Kia Kima Historical Overview
Bolton Smith, a Memphis investment banker and the first president of the Chickasaw Council, purchased and donated the original 206.28 acre Kia Kima site on April 11th, 1916. He went on to serve as vice president of the Boy Scouts of America and is the only Chickasaw Council Scouter to ever receive the Silver Buffalo Award. The main campsite was to be situated on a bluff overlooking a riverfront on the South Fork of the Spring River, in Sharp County, Arkansas, near Hardy. The Hardy, Arkansas area was a logical choice for a summer camp as many Memphis families had vacation homes there, where they traveled to escape the summer heat in the city. Kamp Kia Kima first opened in 1916.
This area of Arkansas became a center of camping and outdoor activity. As one of the first camps in the area, Kia Kima attracted other camps and was instrumental in the continued development of north central Arkansas. The first Scout Executive of the Chickasaw Council was a young man named Edward Everett, who served as the first camp director of Kia Kima. His wife served as the director of a nearby girl’s vacation camp, Camp Miramichee.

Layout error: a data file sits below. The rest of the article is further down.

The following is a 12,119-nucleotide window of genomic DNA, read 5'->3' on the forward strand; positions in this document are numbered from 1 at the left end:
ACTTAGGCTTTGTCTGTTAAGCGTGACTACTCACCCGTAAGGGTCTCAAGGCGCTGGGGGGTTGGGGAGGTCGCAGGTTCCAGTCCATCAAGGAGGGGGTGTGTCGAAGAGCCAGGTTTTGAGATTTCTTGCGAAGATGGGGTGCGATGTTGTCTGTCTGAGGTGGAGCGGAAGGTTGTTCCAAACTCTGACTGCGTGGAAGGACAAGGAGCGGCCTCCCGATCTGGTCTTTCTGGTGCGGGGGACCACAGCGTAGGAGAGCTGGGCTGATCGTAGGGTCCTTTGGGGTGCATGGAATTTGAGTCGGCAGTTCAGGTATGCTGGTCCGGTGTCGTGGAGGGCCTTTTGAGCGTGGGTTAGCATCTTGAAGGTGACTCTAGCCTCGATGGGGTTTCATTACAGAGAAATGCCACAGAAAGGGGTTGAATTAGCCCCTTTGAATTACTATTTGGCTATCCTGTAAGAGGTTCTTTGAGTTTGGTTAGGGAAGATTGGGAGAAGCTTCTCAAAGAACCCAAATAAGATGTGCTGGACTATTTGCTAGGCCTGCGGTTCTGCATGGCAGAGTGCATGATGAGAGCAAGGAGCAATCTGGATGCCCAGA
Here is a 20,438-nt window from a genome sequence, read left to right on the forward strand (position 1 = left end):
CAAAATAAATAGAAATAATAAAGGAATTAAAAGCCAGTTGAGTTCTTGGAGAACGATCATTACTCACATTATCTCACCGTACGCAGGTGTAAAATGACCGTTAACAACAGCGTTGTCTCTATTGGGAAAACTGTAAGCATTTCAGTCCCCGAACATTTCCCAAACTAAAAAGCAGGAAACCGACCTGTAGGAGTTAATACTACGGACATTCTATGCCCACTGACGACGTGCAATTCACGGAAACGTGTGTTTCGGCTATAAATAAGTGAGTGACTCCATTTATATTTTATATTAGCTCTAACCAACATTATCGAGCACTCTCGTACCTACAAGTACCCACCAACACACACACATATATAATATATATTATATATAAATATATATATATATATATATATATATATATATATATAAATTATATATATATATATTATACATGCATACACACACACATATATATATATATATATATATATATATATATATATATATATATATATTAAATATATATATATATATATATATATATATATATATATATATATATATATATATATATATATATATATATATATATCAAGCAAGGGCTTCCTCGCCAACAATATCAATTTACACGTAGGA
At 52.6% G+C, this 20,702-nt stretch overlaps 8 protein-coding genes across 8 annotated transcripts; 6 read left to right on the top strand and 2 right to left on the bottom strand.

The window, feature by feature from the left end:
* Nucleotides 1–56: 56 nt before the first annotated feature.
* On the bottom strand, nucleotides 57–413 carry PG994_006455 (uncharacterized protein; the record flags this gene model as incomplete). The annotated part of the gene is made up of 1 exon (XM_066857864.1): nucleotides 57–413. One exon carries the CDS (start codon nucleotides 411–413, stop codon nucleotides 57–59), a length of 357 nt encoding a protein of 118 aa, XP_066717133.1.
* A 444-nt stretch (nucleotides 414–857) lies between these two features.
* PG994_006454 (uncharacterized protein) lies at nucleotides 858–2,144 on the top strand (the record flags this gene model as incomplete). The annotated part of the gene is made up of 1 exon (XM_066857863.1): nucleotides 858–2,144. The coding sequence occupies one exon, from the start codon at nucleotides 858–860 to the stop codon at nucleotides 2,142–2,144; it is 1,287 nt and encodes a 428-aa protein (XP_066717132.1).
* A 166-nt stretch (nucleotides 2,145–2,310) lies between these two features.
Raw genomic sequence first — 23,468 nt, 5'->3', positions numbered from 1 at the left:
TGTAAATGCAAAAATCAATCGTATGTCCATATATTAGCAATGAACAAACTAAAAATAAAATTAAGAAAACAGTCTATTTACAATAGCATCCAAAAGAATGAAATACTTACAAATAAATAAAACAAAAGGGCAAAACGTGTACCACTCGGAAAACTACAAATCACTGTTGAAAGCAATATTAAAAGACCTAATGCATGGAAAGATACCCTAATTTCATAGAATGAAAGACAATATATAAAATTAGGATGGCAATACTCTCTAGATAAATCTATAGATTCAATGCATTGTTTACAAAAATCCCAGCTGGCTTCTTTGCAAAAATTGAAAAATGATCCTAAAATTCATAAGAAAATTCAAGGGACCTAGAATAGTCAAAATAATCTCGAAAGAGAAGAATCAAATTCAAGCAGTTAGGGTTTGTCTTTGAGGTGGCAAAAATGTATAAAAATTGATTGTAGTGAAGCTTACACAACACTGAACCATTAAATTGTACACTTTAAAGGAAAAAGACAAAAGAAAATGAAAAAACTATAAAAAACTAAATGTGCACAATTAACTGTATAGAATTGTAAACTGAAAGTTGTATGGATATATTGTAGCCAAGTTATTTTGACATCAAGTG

In the early days, Scouts came to the camp as individuals, mostly because in those days few Scoutmasters could arrange for a week off from work to accompany their troops to camp. The individuals were then put into lodges with other scouts whom they stayed with while they were there. Later, with growth in the scouting movement in Memphis, more and more troops began to come to camp as a unit, and learn and practice organizational skills as well as individual camping skills. A special sash was presented to Scouts who qualified as good campers at the old camp. The camp provided many activities including camping, cooking, swimming, pioneering, life saving, canoeing, rowing, handicrafts, archery, a rifle range, field sports and games and plenty of hiking.
As a result of transportation costs and a shortage of supplies and leadership, Kia Kima was closed for summer camping during the World War II years. In 1947 a group of Kia Kima alumni wanted to see their old camp reopened so they formed the Kia Kima Klub. After extensive fundraising on behalf of the alumni, the camp reopened in 1948. Also in 1948 the Chickasaw Council adopted the Order of the Arrow as a part of its camping program. Chickasah Lodge of the Order of the Arrow was founded at Kia Kima and held its first Ordeal Ceremony there that year.